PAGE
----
Kay Warren Finds Her 'Purpose Driven Life'

As the wife of one of the country's most popular megachurch preachers, Kay Warren lived for more than three decades in the shadow of her famous husband, Rick Warren. She was content being a suburban mother, grandmother and pastor's wife until she stumbled across an article five years ago about the plight of HIV/AIDS in Africa.

"I picked up a news magazine on my dining room table," Kay said on "Good Morning America" today. "It had an article on AIDS in Africa, and I didn't care. I thought it was a gay man's disease; therefore, I didn't have to care. I was ignorant and hardhearted."

But Warren said the sight of helpless children captured in the magazine's heart-wrenching pictures left her in tears and ignited a passion in her that made her want to help.

"The pictures were so horrible. I tried to reduce the horror by looking in the smallest way, but I couldn't escape it," Kay said. "Once I couldn't escape it, I was toast."

She wondered how a pandemic so large could not affect her life even in the smallest way. She determined it did have an influence and enlisted the aid of her husband to help her make the world an AIDS-free place.

"Five years ago, her life took a flip. It flipped mine, too," he said said on "Good Morning America" today. "When she first started talking about AIDS, I didn't get it. When it grabbed her heart, it grabbed mine."

Since Warren's revelation, the couple has traveled extensively through Africa and even issued its third conference on fighting AIDS in Africa earlier this year.

"We know she came late to the table on this and we regret it," said Rick, who is the best-selling author of "A Purpose Driven Life." "That was a mistake, but we're here to stay."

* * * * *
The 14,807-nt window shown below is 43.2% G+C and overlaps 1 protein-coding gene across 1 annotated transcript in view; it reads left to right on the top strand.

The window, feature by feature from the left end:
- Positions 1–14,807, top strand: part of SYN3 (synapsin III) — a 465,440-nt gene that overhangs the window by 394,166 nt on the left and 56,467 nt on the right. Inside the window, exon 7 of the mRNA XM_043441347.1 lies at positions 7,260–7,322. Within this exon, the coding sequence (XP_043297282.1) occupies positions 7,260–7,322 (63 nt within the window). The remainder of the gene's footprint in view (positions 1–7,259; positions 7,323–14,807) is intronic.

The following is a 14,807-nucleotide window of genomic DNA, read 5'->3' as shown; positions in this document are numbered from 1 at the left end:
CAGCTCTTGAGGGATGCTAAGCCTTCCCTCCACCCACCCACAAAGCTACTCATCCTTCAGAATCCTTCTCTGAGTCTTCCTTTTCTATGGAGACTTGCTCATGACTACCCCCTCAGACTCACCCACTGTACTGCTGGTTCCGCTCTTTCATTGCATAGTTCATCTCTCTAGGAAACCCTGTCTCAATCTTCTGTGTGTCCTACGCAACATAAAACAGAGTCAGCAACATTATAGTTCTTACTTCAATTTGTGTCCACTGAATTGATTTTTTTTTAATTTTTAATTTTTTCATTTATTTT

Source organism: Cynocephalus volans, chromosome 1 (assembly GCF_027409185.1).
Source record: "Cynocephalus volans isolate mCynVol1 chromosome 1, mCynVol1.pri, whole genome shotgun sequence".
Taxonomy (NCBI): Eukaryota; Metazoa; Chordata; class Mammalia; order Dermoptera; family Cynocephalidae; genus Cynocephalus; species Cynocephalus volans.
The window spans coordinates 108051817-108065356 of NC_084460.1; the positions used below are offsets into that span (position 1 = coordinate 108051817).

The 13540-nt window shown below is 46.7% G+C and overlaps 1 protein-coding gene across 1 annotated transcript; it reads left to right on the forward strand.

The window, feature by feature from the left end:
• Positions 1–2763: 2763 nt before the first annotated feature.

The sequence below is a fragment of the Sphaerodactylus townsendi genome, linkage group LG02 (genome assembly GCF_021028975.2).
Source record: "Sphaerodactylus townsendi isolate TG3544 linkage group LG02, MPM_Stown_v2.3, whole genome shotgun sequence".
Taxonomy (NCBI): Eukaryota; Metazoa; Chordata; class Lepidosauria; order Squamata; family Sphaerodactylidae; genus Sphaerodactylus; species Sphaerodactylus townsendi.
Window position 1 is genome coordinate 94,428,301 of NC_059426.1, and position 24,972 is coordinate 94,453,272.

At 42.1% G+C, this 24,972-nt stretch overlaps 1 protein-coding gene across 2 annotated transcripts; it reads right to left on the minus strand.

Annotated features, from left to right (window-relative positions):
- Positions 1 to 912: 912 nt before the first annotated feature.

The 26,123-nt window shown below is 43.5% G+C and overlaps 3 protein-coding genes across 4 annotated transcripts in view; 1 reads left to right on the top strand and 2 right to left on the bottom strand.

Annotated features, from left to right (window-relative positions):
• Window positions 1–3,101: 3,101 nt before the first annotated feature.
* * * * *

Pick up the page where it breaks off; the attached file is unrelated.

Warren's passion became so intense, she penned a book about it called "Dangerous Surrender: What Happens When You Say Yes to God." The book is her response on the pandemic. It also explains her faith and its role in helping AIDS patients.

Her spiritual awakening did more than just push her to help AIDS orphans; it also allowed her to deal with the feelings of jealousy she had toward her husband and his success. Now, she wasn't thinking about how to get out of Rick's shadow or worrying about how becoming an AIDS activist would help her image.

Warren says she simply was pleased to do God's work.

"That was the most effective way I could show my love to Jesus Christ was to be his hands and feet to this very, very broken world. Then I wasn't in it anymore for me," she said. "It wasn't like what acclaim can I receive? How can I move out of Rick's shadow? It ceased to have anything to do with Rick and anything to do with me. And it had to do with the fact there were so many people suffering and needed a voice."

She added that if people began to relate to one another as human beings, then they would be more likely to help.

"Just yesterday, we were on the streets of New York and there was a collection for the homeless group," she said. "A man was saying, 'Can you give?' A man walked by and said, 'I have too many problems of my own.' I thought, 'That's it. That's the microcosm. I have too many problems of my own to take on others.' If he would have looked into the eyes of that guy, there's no way he could have looked away."

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